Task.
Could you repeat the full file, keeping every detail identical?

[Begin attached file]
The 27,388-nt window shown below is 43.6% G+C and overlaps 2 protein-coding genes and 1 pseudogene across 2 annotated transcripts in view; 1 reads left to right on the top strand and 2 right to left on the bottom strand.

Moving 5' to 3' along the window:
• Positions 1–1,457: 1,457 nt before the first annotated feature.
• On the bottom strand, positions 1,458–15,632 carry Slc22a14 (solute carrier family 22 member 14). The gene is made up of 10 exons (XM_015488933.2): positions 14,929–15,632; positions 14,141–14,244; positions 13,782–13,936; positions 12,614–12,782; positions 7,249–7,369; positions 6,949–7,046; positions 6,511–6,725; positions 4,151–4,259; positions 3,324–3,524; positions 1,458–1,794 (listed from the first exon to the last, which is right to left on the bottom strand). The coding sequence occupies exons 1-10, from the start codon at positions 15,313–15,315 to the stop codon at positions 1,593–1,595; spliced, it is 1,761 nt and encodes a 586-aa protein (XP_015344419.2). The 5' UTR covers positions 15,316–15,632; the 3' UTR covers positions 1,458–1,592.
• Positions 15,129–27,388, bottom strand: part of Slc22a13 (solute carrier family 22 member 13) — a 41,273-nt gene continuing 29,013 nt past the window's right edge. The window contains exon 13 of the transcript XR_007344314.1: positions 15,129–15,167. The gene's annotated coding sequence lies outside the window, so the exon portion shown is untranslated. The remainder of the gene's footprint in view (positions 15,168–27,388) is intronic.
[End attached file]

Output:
The 27,388-nt window shown below is 43.6% G+C and overlaps 2 protein-coding genes and 1 pseudogene across 2 annotated transcripts in view; 1 reads left to right on the top strand and 2 right to left on the bottom strand.

Moving 5' to 3' along the window:
• Positions 1–1,457: 1,457 nt before the first annotated feature.
• On the bottom strand, positions 1,458–15,632 carry Slc22a14 (solute carrier family 22 member 14). The gene is made up of 10 exons (XM_015488933.2): positions 14,929–15,632; positions 14,141–14,244; positions 13,782–13,936; positions 12,614–12,782; positions 7,249–7,369; positions 6,949–7,046; positions 6,511–6,725; positions 4,151–4,259; positions 3,324–3,524; positions 1,458–1,794 (listed from the first exon to the last, which is right to left on the bottom strand). The coding sequence occupies exons 1-10, from the start codon at positions 15,313–15,315 to the stop codon at positions 1,593–1,595; spliced, it is 1,761 nt and encodes a 586-aa protein (XP_015344419.2). The 5' UTR covers positions 15,316–15,632; the 3' UTR covers positions 1,458–1,592.
• Positions 15,129–27,388, bottom strand: part of Slc22a13 (solute carrier family 22 member 13) — a 41,273-nt gene continuing 29,013 nt past the window's right edge. The window contains exon 13 of the transcript XR_007344314.1: positions 15,129–15,167. The gene's annotated coding sequence lies outside the window, so the exon portion shown is untranslated. The remainder of the gene's footprint in view (positions 15,168–27,388) is intronic.